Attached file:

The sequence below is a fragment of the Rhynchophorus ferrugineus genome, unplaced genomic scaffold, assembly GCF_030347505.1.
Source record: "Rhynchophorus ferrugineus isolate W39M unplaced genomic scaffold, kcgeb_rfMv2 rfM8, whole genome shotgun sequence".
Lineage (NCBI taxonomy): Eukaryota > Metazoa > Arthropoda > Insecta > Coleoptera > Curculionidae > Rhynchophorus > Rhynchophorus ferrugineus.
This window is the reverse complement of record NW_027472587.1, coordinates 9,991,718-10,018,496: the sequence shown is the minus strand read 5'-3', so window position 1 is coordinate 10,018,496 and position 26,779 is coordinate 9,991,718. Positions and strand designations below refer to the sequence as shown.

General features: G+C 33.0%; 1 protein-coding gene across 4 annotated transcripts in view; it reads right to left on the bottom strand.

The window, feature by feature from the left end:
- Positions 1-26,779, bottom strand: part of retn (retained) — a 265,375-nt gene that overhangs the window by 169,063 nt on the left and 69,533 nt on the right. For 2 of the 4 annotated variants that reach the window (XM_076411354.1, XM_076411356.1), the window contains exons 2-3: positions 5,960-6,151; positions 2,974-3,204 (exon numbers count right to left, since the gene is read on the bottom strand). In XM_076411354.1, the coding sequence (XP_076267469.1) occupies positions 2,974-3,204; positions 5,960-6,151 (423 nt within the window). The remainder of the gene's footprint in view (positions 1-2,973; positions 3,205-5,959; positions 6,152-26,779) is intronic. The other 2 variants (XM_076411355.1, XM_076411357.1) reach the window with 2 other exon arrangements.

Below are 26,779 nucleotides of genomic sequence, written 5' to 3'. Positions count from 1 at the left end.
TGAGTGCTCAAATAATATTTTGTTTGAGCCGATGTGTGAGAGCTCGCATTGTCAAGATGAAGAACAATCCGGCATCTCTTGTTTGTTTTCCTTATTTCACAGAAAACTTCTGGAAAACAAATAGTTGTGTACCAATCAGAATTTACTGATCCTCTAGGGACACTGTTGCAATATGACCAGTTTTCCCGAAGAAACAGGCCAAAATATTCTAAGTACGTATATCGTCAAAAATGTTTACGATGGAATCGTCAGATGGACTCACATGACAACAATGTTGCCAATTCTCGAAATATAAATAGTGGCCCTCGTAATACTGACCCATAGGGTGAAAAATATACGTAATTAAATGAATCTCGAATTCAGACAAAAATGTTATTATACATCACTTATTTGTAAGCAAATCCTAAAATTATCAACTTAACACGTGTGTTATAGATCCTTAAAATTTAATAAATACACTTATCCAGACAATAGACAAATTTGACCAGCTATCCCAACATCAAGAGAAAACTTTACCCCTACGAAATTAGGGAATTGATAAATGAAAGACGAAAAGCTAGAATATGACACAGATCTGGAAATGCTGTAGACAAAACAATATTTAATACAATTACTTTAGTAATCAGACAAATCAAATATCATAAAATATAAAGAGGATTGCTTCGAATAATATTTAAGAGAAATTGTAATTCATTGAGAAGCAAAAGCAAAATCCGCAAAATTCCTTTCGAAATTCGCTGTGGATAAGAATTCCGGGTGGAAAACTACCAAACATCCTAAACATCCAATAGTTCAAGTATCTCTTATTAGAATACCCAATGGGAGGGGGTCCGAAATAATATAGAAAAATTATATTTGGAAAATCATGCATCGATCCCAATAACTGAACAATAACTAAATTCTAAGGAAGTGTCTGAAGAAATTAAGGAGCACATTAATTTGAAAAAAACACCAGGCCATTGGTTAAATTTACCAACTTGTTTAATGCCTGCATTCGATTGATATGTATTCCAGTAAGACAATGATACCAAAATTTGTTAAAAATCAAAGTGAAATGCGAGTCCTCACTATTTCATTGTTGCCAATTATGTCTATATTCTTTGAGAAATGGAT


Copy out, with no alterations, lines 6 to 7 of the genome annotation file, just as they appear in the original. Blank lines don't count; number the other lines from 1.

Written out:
The window, feature by feature from the left end:
- Positions 1-26,779, bottom strand: part of retn (retained) — a 265,375-nt gene that overhangs the window by 169,063 nt on the left and 69,533 nt on the right. For 2 of the 4 annotated variants that reach the window (XM_076411354.1, XM_076411356.1), the window contains exons 2-3: positions 5,960-6,151; positions 2,974-3,204 (exon numbers count right to left, since the gene is read on the bottom strand). In XM_076411354.1, the coding sequence (XP_076267469.1) occupies positions 2,974-3,204; positions 5,960-6,151 (423 nt within the window). The remainder of the gene's footprint in view (positions 1-2,973; positions 3,205-5,959; positions 6,152-26,779) is intronic. The other 2 variants (XM_076411355.1, XM_076411357.1) reach the window with 2 other exon arrangements.